Sunday, June 5, 2011

The Four Letter Word: W.O.R.K.


I get this vibe a ton from authors and other writers, that somehow by being in the same room as me or maybe by chillin with vincent Zandri the books will fly and the money will come in by the truckload. I think we all have this idea that it is the rub factor, can this person rub off on me, make me do better or by some sort of magic something will happen.

I do not say this with a mean spirit or because I think I have done anything special. in fact I wonder sometimes why and how I ever got anyone to read my books. I don't think I am that great of a writer or that I hold some power that makes me a success. That being said I will tall you one thing. I work hard.

Now I cannot claim to have great talent or to have a super brain, but I am a hard worker. And after talent and smarts give out, the hard worker will always win. We all remember the story of The Tortoise and the Hare. It is a simple story we all know about sticking with it, keep going and never give up. Now I like most never thought that story was more than just a kids story. But it is more.

Think about writing, publishing and selling books. It is not all about talent or style. Not about being the smartest person or having the highest ranking wizards review your book. It is about hard work.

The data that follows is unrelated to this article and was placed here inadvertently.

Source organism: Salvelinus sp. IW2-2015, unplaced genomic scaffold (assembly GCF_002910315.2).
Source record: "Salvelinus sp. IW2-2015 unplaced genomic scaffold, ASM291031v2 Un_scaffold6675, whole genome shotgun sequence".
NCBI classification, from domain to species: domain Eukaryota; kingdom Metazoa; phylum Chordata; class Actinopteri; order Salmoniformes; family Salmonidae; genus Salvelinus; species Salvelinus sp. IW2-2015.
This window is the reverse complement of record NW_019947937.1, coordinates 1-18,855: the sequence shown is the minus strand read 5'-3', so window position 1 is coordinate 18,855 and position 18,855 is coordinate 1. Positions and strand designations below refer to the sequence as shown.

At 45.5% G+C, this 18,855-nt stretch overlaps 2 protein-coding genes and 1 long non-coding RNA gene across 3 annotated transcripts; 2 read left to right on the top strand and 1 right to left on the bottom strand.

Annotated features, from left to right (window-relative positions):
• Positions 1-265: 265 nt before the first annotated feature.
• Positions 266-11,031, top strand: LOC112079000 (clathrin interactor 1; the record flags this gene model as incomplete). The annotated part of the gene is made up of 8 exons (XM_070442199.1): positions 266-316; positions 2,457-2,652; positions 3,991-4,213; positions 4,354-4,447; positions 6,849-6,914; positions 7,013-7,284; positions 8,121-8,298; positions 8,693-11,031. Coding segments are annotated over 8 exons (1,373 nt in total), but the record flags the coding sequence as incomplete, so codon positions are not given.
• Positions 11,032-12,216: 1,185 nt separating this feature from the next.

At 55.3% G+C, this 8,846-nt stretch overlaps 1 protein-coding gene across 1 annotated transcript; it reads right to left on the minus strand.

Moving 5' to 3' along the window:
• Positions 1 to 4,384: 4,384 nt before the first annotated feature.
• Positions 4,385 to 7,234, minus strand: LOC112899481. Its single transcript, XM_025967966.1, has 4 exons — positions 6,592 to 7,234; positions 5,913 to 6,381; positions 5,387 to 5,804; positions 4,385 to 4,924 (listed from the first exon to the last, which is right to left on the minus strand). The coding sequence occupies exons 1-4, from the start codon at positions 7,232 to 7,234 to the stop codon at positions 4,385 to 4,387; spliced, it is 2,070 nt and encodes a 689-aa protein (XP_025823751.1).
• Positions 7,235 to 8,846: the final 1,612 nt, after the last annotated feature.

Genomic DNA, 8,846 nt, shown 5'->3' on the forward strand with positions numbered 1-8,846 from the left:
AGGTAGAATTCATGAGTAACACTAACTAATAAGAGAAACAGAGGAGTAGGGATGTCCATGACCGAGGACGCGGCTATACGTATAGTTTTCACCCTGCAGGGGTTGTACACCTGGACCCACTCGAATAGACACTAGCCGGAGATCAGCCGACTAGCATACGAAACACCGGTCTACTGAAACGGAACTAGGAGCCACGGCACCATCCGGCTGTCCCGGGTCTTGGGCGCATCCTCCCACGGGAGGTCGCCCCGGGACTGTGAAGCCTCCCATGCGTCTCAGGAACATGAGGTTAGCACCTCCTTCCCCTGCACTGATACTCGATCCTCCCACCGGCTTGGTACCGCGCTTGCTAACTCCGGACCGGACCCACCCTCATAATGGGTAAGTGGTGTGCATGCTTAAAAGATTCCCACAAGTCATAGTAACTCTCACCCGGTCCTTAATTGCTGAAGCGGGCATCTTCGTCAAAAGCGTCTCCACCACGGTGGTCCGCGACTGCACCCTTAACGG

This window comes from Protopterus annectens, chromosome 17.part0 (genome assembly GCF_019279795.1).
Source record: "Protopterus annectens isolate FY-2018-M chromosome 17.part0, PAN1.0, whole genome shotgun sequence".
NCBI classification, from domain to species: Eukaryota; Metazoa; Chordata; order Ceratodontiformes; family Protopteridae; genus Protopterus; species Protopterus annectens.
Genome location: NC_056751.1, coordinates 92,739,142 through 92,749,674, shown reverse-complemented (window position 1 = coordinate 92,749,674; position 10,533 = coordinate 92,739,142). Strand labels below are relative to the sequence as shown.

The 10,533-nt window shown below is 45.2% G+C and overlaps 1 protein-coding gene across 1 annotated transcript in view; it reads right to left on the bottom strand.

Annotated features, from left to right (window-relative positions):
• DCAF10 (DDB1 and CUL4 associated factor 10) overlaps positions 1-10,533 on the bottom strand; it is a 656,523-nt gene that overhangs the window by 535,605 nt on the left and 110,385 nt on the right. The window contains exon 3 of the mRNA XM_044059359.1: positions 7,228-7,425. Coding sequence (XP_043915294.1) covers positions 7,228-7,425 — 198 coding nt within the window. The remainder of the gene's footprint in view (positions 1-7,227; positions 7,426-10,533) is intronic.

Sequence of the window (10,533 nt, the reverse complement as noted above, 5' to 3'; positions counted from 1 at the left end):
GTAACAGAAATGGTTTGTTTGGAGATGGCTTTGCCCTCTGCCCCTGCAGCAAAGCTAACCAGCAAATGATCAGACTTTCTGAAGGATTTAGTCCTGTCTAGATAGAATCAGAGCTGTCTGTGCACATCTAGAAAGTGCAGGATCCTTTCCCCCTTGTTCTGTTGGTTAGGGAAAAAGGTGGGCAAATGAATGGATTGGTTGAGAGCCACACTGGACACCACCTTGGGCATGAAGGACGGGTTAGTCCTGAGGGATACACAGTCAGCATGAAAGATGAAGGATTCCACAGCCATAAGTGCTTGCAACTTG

What I lack in brains I make up for with stick-to-it-never-give-up-ness! What I lack in talent I make up for in Market-the-crap-out-of-my-and-others-books-ness!

I know we all want a pill, a magic list of how to make it. We want that simple thing we can all do to become a bestseller and so on. so here it is... the list the magic!

W: Work your A#% off!
O: Open up to new ideas! Don't get stuck in the mud, i.e. eBooks etc...
R: Reach out! Brand yourself and meet people. Share and support other authors.
K: keep going! Never stop. Be smart and market all the time but in a cool easy way.

There you go, the magic to the bestseller line. Want to make it big? This is it, not writing the best book, not being super hot, not paying out money to but your way up, good old hard WORK.

Cheers.

9 comments:

  1. I was really hoping this was contagious like a cold, and all I had to do was lick your water glass. Well, darn!

    I stopped hanging out on a lot message boards because I got tired of writers talking like there was some magic formula, and if they could figure out how to hit it just right they'd sell a gazillion copies of their books. I've never really believed in shortcuts, and I didn't like how I was getting drawn into those discussions.

    Nice post.

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  2. I agree 100 percent. I've been hanging out with you and Vince for over a year and nothing has happened!! LOL

    I think my problem is I am willing to work it's that I need to do a better job of where I direct my energies.

    Good Job AP

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  3. Ditto, Bri. I'm working my butt off - just this year I have 8 new releases planned, plus one bundle.

    It seems the fans I already have are wildly enthusiastic about my work (which as I told one, makes all those days I'm banging my head on the keyboard because I have ideas I can't get out properly in words) worth it!

    The marketing side (less covers, I have an AMAZING cover artist) could do with a leg up for myself, but I'm too busy writing more and social networking only has a very limited appeal to me! :P

    Great post Aaron :) I believe the hard workers will win out in the end, too!

    YA: Cheat, Liar, Coward